Insurers spending millions on drugs with an eye on medical inflation
NHS patients seeking access to cancer drugs continue to face a postcode lottery, with the proportion of funding requests approved ranging from 0% to 100% across England, according to a Health Insurance investigation, carried out under the Freedom of Information Act.
We asked England’s 152 primary care trusts (PCTs) how many exceptional case funding requests for cancer drugs they received in 2009. These requests are made by patients or doctors seeking access to a treatment not routinely funded on the NHS. This includes cancer drugs not yet approved, or explicitly not recommended, by the National Institute for Health and Clinical Excellence (NICE), the independent body which makes decisions about what treatments the NHS should fund, based on their clinical and cost effectiveness.
Of the 122 PCTs who responded to our questions, a third (41) approved 50% or less of the requests for cancer drugs they received in 2009. However, 18 approved every request they received. The number of requests received by each PCT also varies enormously, from none to 112.
Professor Karol Sikora, medical director of CancerPartnersUK, who continues to work in the NHS, described the variation in the proportion of requests approved as “staggering”.
“[The response to requests] varies enormously but if you don’t ask you don’t get,” he said. “It’s very much the type of patient. The elderly and the poor on the whole don’t bother. I suspect that the appeals process is the preserve of white, middle-class, educated patients that can spend hours on the phone and fill in the blurb about why they are exceptional very well. This is patently unfair.”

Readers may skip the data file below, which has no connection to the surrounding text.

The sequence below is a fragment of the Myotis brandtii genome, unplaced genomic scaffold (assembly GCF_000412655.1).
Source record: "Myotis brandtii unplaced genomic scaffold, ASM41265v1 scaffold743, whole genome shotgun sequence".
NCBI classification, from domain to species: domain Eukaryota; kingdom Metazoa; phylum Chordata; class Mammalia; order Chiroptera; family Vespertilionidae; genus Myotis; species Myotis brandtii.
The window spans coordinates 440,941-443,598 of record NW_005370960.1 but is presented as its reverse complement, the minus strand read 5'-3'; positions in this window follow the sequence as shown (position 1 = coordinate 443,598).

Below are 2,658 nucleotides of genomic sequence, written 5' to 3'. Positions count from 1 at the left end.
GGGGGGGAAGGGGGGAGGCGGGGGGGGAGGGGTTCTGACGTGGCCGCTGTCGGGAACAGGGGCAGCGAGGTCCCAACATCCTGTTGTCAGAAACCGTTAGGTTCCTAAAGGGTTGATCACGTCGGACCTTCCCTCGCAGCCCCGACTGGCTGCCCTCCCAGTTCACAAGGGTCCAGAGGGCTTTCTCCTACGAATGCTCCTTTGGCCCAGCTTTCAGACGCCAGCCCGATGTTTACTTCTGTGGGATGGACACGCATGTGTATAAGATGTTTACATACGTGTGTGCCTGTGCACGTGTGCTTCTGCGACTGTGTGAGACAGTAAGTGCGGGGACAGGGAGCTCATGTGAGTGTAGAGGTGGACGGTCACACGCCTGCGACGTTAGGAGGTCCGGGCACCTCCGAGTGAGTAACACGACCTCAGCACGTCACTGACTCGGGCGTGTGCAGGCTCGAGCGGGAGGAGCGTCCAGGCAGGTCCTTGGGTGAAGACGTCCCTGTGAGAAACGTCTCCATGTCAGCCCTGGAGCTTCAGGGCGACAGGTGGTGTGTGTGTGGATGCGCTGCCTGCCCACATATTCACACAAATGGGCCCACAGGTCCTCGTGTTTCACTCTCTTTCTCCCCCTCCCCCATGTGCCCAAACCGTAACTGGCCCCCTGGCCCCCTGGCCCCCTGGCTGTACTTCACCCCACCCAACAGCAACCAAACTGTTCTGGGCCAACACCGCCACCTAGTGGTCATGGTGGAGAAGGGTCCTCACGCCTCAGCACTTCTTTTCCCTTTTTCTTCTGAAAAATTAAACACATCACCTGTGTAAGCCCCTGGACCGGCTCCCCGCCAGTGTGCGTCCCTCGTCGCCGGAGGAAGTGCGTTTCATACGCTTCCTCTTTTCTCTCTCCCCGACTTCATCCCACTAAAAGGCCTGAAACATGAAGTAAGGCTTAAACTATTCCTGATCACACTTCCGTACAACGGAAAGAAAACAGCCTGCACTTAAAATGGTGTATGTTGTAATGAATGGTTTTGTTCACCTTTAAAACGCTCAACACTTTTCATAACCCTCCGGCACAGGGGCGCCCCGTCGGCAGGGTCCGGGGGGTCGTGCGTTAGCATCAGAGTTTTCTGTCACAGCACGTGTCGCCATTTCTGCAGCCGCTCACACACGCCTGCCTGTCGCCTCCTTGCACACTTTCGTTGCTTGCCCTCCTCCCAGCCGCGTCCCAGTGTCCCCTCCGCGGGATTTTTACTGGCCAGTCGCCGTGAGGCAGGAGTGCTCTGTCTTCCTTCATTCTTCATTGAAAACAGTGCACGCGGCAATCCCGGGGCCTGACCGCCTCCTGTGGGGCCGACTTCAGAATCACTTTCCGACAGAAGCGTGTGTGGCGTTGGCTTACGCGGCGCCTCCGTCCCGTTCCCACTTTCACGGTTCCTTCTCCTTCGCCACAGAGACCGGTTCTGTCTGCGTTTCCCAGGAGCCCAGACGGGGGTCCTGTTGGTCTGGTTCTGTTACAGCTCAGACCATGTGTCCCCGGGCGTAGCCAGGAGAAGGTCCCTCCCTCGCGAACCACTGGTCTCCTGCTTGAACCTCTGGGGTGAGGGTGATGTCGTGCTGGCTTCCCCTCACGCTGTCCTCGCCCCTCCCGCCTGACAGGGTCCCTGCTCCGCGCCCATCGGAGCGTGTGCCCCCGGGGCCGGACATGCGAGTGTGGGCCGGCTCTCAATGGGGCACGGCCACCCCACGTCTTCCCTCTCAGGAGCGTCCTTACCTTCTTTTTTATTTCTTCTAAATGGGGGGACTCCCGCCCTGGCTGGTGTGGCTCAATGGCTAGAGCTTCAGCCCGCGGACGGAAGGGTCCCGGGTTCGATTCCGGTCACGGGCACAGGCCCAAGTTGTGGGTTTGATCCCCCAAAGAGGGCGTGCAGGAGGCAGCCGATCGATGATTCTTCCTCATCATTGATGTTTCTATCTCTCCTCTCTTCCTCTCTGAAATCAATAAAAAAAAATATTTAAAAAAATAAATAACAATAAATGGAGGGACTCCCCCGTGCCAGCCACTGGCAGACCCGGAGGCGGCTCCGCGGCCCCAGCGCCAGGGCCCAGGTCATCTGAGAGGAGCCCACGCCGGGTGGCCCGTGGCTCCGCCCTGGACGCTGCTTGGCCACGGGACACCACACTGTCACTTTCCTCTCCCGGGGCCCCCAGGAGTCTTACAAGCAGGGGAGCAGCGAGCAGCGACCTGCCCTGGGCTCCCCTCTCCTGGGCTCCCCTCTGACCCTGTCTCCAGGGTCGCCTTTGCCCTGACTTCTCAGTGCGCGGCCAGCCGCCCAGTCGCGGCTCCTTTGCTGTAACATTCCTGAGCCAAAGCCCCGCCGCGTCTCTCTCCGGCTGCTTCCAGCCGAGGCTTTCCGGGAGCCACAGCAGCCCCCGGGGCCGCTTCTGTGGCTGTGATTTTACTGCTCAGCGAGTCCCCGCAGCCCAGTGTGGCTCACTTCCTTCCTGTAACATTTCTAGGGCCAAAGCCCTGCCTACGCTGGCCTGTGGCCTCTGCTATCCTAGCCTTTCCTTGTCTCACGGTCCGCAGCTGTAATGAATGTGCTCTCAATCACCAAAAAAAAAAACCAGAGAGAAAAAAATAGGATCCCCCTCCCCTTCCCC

David Stout, PCT network director at the NHS Confederation, which represents NHS organisations, said the research showed that the number of requests received by PCTs had reduced since two years ago when some PCTs received “hundreds and hundreds”.
When asked about private medical insurers’ responses to requests for cancer drug funding, Professor Sikora said he had been “so far mostly successful”.
“Most insurers are very reasonable and are quite right to query,” he said. “Most of their claims advisers seem knowledgeable, pleasant and easy to deal with, the antithesis of most PCT bureaucrats. The usual restriction – which is fair – is that I assess the patient after two months of therapy for response then make another request.”
Insurers contacted by Health Insurance stressed that they routinely fund drugs not approved for use on the NHS by NICE, but also outlined challenges not dissimilar to those faced by PCTs.
The three largest health insurers in the UK, Bupa, AXA PPP healthcare and Aviva UK Health will all fund drugs that have a licence from the European Medicines Agency, within the terms of that licence. This will include drugs not yet approved for use on the NHS.
“Bupa makes decisions regarding the funding of drugs in a similar way to NICE,” said Dr Katrina Herren, medical director at Bupa Health and Wellbeing. “However, Bupa’s decision time for new therapies is 48 hours. In addition, we look at clinical indication in isolation and do not carry out a health economics assessment. This means we usually fund drugs ahead of NICE and we fund a wide range of cancer chemotherapeutic agents”.
However, all three insurers pointed out that some limitations apply. Members may choose a policy that excludes cancer or will cover a limited period of treatment. Fergus Craig, commercial director at AXA PPP healthcare, said that most AXA customers selected a policy that would pay for cancer treatment up to 12 months. Aviva covers targeted drug therapies treatment for up to 12 months per condition although corporate customers can increase this to three years, reduce it to six months or exclude targeted drug therapies altogether.
Like PCTs, they may also turn down requests to use drugs outside the terms of their licence (see ‘Why do cancer patients’ box opposite). Dr Doug Wright, principal clinical consultant at Aviva UK Health, said such requests would be decided on a “case by case basis”.
“It may be a very rare tumour which can only respond to a certain drug,” he explained. “In this case, our clinical team will research the options fully and may well recommend cover outside of the licensing.”